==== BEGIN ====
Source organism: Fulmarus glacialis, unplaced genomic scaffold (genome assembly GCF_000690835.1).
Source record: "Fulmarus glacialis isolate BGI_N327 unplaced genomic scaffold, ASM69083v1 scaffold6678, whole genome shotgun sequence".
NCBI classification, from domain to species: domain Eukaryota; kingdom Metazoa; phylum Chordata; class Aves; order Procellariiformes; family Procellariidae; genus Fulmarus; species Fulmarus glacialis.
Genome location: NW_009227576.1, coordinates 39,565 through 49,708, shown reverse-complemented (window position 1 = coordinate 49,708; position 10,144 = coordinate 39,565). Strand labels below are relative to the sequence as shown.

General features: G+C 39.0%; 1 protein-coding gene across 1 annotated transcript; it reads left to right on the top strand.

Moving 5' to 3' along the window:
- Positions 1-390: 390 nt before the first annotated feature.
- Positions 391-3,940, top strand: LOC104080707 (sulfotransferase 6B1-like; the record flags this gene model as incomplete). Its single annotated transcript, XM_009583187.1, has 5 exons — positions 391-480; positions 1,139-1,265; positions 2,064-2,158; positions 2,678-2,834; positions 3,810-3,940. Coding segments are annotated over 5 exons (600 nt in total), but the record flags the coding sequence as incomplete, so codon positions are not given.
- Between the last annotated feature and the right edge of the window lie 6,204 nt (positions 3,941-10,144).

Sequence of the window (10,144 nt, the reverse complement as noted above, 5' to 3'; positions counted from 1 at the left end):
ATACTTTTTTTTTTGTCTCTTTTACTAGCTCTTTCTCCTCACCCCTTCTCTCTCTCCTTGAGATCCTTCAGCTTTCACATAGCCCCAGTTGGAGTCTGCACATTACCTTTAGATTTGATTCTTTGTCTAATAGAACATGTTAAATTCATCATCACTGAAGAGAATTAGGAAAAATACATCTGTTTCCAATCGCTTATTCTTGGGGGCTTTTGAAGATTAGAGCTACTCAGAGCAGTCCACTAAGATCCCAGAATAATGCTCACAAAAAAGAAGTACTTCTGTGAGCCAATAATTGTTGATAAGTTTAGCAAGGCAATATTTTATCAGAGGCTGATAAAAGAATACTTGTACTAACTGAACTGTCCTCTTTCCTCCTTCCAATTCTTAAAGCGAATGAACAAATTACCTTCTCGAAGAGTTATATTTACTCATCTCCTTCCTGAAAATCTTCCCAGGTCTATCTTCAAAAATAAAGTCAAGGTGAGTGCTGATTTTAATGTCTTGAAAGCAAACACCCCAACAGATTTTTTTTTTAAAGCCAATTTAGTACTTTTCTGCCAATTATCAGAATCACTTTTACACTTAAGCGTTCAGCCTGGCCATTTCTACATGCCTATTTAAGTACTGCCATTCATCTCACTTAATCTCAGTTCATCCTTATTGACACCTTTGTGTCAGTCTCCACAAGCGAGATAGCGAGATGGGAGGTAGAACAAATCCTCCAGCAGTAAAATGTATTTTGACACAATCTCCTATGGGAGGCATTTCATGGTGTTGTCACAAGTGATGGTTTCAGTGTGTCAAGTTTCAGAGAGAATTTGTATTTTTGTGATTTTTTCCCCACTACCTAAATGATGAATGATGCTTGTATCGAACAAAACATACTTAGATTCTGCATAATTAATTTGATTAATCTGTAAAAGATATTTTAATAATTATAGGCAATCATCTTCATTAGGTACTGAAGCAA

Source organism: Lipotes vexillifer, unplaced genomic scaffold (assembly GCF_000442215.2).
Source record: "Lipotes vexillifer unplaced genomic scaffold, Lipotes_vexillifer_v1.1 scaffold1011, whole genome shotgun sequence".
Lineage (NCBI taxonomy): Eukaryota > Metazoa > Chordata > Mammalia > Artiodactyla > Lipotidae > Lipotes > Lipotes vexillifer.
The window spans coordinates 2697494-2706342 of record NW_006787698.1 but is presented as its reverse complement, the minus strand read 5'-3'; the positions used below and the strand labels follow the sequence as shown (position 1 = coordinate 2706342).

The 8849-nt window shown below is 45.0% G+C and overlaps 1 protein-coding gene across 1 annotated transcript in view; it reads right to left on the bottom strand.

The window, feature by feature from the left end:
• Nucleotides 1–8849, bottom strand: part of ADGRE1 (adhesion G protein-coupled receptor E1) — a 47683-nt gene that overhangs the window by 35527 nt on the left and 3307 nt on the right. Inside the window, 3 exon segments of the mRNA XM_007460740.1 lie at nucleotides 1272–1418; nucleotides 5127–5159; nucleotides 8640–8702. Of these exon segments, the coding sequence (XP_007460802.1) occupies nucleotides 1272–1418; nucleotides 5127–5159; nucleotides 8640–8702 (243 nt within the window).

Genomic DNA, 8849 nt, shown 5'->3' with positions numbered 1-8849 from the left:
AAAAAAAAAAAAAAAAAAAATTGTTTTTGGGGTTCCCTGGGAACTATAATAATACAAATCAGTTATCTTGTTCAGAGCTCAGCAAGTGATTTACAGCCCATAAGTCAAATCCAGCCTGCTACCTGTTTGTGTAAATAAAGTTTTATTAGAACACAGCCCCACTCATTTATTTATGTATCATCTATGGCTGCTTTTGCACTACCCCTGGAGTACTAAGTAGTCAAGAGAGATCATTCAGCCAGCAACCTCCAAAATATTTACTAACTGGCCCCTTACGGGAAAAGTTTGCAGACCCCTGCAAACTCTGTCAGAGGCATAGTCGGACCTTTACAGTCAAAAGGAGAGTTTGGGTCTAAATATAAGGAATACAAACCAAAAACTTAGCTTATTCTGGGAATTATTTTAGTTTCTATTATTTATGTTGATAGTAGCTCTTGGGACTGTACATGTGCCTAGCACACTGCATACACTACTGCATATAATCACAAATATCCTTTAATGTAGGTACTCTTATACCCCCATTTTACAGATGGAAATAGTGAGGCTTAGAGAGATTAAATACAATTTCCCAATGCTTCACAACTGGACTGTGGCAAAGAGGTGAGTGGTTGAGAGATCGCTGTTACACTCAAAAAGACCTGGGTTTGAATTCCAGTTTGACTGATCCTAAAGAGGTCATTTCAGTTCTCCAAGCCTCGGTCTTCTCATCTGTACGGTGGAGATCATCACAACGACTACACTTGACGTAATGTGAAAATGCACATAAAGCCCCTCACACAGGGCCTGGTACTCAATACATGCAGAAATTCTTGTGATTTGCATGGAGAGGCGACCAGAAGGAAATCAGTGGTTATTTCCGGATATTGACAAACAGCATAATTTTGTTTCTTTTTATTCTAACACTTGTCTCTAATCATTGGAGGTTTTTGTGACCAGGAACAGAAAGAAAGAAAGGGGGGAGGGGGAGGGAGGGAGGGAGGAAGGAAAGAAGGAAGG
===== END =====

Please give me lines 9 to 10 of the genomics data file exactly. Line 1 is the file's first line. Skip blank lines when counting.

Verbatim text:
- Between the last annotated feature and the right edge of the window lie 6,204 nt (positions 3,941-10,144).

Sequence of the window (10,144 nt, the reverse complement as noted above, 5' to 3'; positions counted from 1 at the left end):